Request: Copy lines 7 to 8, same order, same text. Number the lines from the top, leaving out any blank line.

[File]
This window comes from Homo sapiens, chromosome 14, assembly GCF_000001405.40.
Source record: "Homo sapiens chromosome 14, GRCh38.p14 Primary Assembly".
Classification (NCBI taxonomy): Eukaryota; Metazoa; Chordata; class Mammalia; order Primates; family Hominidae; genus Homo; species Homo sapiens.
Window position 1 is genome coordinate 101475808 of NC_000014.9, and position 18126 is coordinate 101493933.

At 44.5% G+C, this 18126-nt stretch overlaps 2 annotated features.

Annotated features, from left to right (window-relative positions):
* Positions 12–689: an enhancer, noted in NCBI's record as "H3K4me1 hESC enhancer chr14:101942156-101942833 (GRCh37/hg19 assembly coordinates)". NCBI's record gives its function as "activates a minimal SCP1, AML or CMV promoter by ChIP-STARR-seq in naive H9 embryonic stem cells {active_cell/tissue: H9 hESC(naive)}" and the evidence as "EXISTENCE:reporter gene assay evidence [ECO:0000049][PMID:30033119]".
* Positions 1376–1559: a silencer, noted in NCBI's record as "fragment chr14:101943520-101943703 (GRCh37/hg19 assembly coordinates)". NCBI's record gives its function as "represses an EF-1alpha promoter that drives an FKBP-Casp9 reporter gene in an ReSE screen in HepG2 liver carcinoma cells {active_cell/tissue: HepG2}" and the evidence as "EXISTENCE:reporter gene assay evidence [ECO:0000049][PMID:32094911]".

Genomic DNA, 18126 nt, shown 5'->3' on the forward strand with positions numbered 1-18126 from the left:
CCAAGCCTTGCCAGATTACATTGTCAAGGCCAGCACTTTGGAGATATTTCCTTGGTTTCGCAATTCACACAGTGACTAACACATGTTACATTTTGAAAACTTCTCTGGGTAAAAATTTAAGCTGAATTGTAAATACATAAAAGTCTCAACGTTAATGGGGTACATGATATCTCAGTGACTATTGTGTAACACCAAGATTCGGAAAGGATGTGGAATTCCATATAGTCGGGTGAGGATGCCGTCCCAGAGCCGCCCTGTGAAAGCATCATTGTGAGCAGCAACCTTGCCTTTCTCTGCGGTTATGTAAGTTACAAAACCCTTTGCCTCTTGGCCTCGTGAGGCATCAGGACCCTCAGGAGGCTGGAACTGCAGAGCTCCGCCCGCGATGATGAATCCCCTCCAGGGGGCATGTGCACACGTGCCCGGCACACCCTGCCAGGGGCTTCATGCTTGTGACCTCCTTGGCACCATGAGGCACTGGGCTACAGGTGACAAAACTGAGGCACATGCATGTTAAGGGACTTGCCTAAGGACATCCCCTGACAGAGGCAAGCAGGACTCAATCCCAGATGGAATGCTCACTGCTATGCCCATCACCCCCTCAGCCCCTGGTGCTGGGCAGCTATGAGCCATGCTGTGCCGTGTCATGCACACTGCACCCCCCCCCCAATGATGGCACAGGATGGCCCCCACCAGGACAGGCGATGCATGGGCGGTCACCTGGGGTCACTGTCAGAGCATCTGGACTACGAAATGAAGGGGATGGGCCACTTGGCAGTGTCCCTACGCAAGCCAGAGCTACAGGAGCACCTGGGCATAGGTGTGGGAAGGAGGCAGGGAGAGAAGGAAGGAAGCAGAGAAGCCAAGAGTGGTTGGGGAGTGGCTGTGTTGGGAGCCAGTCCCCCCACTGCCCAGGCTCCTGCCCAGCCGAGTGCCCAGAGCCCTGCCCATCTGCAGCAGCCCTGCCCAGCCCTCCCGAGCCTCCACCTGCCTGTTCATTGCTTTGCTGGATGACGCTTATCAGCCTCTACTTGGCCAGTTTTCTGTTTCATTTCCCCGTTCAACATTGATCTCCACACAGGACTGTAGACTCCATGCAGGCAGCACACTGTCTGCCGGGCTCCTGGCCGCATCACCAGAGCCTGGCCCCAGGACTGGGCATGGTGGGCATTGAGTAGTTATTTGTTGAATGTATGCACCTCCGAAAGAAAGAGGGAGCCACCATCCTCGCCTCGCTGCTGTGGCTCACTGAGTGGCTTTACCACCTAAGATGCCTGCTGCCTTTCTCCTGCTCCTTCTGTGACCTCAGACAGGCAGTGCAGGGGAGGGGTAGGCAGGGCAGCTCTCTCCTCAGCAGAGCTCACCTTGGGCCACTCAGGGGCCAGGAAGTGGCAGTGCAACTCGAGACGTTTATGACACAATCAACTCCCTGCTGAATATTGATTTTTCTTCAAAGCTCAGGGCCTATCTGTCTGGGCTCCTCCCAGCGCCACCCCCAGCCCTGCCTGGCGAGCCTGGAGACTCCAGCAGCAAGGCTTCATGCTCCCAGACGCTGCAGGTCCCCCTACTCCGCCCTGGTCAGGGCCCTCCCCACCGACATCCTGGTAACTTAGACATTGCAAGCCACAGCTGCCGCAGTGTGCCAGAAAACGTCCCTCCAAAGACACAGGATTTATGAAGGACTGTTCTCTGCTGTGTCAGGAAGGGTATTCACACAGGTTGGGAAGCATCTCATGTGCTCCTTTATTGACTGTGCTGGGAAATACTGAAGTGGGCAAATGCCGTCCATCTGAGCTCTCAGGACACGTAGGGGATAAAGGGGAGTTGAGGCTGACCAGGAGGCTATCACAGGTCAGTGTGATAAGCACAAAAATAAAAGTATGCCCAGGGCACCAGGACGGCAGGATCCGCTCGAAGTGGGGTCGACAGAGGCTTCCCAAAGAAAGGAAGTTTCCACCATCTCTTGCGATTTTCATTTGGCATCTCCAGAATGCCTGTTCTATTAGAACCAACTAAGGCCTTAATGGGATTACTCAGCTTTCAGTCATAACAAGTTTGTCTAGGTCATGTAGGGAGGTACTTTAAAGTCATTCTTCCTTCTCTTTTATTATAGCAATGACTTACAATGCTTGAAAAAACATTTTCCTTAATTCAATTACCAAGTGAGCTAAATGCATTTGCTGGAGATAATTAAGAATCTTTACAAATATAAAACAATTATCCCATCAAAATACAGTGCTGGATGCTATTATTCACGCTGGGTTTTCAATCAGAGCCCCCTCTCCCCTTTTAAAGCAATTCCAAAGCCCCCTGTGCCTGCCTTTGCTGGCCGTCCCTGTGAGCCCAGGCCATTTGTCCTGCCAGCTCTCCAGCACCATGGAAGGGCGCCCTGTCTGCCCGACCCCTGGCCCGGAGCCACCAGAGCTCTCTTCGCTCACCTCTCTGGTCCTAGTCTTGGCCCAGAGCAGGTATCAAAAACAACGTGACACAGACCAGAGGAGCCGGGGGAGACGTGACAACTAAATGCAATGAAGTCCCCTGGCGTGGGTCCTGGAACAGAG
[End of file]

* Positions 12–689: an enhancer, noted in NCBI's record as "H3K4me1 hESC enhancer chr14:101942156-101942833 (GRCh37/hg19 assembly coordinates)". NCBI's record gives its function as "activates a minimal SCP1, AML or CMV promoter by ChIP-STARR-seq in naive H9 embryonic stem cells {active_cell/tissue: H9 hESC(naive)}" and the evidence as "EXISTENCE:reporter gene assay evidence [ECO:0000049][PMID:30033119]".
* Positions 1376–1559: a silencer, noted in NCBI's record as "fragment chr14:101943520-101943703 (GRCh37/hg19 assembly coordinates)". NCBI's record gives its function as "represses an EF-1alpha promoter that drives an FKBP-Casp9 reporter gene in an ReSE screen in HepG2 liver carcinoma cells {active_cell/tissue: HepG2}" and the evidence as "EXISTENCE:reporter gene assay evidence [ECO:0000049][PMID:32094911]".